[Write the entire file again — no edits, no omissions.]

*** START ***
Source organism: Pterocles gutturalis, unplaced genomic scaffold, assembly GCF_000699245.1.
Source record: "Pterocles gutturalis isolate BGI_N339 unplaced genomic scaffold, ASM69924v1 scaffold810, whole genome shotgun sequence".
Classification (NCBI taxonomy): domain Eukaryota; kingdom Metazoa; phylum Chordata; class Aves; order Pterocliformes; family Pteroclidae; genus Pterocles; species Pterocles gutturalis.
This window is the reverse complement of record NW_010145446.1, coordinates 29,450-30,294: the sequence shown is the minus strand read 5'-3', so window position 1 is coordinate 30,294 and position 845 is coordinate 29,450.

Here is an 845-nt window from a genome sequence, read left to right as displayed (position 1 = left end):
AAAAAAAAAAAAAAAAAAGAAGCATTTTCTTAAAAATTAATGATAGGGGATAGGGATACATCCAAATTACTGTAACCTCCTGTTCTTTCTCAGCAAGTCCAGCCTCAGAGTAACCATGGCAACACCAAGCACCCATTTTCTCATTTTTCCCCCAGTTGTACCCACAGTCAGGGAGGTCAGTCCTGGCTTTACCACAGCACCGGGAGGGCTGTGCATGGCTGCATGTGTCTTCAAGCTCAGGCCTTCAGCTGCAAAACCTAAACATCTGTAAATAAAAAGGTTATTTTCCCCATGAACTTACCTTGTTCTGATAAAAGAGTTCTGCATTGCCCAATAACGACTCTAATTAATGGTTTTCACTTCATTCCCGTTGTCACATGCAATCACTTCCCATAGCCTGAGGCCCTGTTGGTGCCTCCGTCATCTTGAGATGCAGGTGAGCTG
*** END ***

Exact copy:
Source organism: Pterocles gutturalis, unplaced genomic scaffold, assembly GCF_000699245.1.
Source record: "Pterocles gutturalis isolate BGI_N339 unplaced genomic scaffold, ASM69924v1 scaffold810, whole genome shotgun sequence".
Classification (NCBI taxonomy): domain Eukaryota; kingdom Metazoa; phylum Chordata; class Aves; order Pterocliformes; family Pteroclidae; genus Pterocles; species Pterocles gutturalis.
This window is the reverse complement of record NW_010145446.1, coordinates 29,450-30,294: the sequence shown is the minus strand read 5'-3', so window position 1 is coordinate 30,294 and position 845 is coordinate 29,450.

Here is an 845-nt window from a genome sequence, read left to right as displayed (position 1 = left end):
AAAAAAAAAAAAAAAAAAGAAGCATTTTCTTAAAAATTAATGATAGGGGATAGGGATACATCCAAATTACTGTAACCTCCTGTTCTTTCTCAGCAAGTCCAGCCTCAGAGTAACCATGGCAACACCAAGCACCCATTTTCTCATTTTTCCCCCAGTTGTACCCACAGTCAGGGAGGTCAGTCCTGGCTTTACCACAGCACCGGGAGGGCTGTGCATGGCTGCATGTGTCTTCAAGCTCAGGCCTTCAGCTGCAAAACCTAAACATCTGTAAATAAAAAGGTTATTTTCCCCATGAACTTACCTTGTTCTGATAAAAGAGTTCTGCATTGCCCAATAACGACTCTAATTAATGGTTTTCACTTCATTCCCGTTGTCACATGCAATCACTTCCCATAGCCTGAGGCCCTGTTGGTGCCTCCGTCATCTTGAGATGCAGGTGAGCTG